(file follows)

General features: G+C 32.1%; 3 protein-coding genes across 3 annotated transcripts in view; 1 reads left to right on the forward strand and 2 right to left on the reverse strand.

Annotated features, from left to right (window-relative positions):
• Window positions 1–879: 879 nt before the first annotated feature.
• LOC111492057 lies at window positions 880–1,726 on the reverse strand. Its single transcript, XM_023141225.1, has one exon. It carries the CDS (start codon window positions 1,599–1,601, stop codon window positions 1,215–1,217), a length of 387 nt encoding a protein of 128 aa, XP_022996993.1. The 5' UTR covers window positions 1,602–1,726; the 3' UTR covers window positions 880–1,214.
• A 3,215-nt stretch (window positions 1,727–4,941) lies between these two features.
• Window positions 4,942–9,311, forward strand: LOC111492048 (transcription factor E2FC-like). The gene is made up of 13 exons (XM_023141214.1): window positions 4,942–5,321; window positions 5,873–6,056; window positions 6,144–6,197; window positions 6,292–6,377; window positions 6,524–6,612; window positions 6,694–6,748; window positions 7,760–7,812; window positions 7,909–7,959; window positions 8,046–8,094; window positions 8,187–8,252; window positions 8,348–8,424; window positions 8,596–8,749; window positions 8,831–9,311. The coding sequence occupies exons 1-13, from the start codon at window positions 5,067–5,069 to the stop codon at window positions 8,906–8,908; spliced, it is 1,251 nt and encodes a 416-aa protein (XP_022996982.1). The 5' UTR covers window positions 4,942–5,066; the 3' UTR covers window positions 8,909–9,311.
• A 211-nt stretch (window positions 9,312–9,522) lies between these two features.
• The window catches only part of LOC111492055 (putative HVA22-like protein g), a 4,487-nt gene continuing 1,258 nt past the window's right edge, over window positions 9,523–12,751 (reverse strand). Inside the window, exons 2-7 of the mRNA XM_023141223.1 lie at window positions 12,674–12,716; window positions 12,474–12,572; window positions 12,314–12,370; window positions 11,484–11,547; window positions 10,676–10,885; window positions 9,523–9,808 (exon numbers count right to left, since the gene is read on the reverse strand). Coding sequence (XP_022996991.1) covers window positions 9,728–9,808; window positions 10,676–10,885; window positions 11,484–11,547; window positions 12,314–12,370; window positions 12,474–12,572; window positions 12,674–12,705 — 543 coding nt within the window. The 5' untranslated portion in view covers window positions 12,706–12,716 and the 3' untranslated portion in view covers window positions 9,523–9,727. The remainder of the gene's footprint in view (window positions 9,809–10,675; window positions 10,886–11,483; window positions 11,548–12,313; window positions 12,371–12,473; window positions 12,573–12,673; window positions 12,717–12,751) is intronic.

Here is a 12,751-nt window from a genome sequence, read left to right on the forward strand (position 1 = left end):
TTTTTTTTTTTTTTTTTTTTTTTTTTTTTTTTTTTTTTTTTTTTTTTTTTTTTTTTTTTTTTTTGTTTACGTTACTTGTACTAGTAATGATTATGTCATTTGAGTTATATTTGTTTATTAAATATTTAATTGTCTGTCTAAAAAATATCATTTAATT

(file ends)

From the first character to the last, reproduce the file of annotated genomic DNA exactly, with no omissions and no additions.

General features: G+C 32.1%; 3 protein-coding genes across 3 annotated transcripts in view; 1 reads left to right on the forward strand and 2 right to left on the reverse strand.

Annotated features, from left to right (window-relative positions):
• Window positions 1–879: 879 nt before the first annotated feature.
• LOC111492057 lies at window positions 880–1,726 on the reverse strand. Its single transcript, XM_023141225.1, has one exon. It carries the CDS (start codon window positions 1,599–1,601, stop codon window positions 1,215–1,217), a length of 387 nt encoding a protein of 128 aa, XP_022996993.1. The 5' UTR covers window positions 1,602–1,726; the 3' UTR covers window positions 880–1,214.
• A 3,215-nt stretch (window positions 1,727–4,941) lies between these two features.
• Window positions 4,942–9,311, forward strand: LOC111492048 (transcription factor E2FC-like). The gene is made up of 13 exons (XM_023141214.1): window positions 4,942–5,321; window positions 5,873–6,056; window positions 6,144–6,197; window positions 6,292–6,377; window positions 6,524–6,612; window positions 6,694–6,748; window positions 7,760–7,812; window positions 7,909–7,959; window positions 8,046–8,094; window positions 8,187–8,252; window positions 8,348–8,424; window positions 8,596–8,749; window positions 8,831–9,311. The coding sequence occupies exons 1-13, from the start codon at window positions 5,067–5,069 to the stop codon at window positions 8,906–8,908; spliced, it is 1,251 nt and encodes a 416-aa protein (XP_022996982.1). The 5' UTR covers window positions 4,942–5,066; the 3' UTR covers window positions 8,909–9,311.
• A 211-nt stretch (window positions 9,312–9,522) lies between these two features.
• The window catches only part of LOC111492055 (putative HVA22-like protein g), a 4,487-nt gene continuing 1,258 nt past the window's right edge, over window positions 9,523–12,751 (reverse strand). Inside the window, exons 2-7 of the mRNA XM_023141223.1 lie at window positions 12,674–12,716; window positions 12,474–12,572; window positions 12,314–12,370; window positions 11,484–11,547; window positions 10,676–10,885; window positions 9,523–9,808 (exon numbers count right to left, since the gene is read on the reverse strand). Coding sequence (XP_022996991.1) covers window positions 9,728–9,808; window positions 10,676–10,885; window positions 11,484–11,547; window positions 12,314–12,370; window positions 12,474–12,572; window positions 12,674–12,705 — 543 coding nt within the window. The 5' untranslated portion in view covers window positions 12,706–12,716 and the 3' untranslated portion in view covers window positions 9,523–9,727. The remainder of the gene's footprint in view (window positions 9,809–10,675; window positions 10,886–11,483; window positions 11,548–12,313; window positions 12,371–12,473; window positions 12,573–12,673; window positions 12,717–12,751) is intronic.

Here is a 12,751-nt window from a genome sequence, read left to right on the forward strand (position 1 = left end):
TTTTTTTTTTTTTTTTTTTTTTTTTTTTTTTTTTTTTTTTTTTTTTTTTTTTTTTTTTTTTTTTGTTTACGTTACTTGTACTAGTAATGATTATGTCATTTGAGTTATATTTGTTTATTAAATATTTAATTGTCTGTCTAAAAAATATCATTTAATT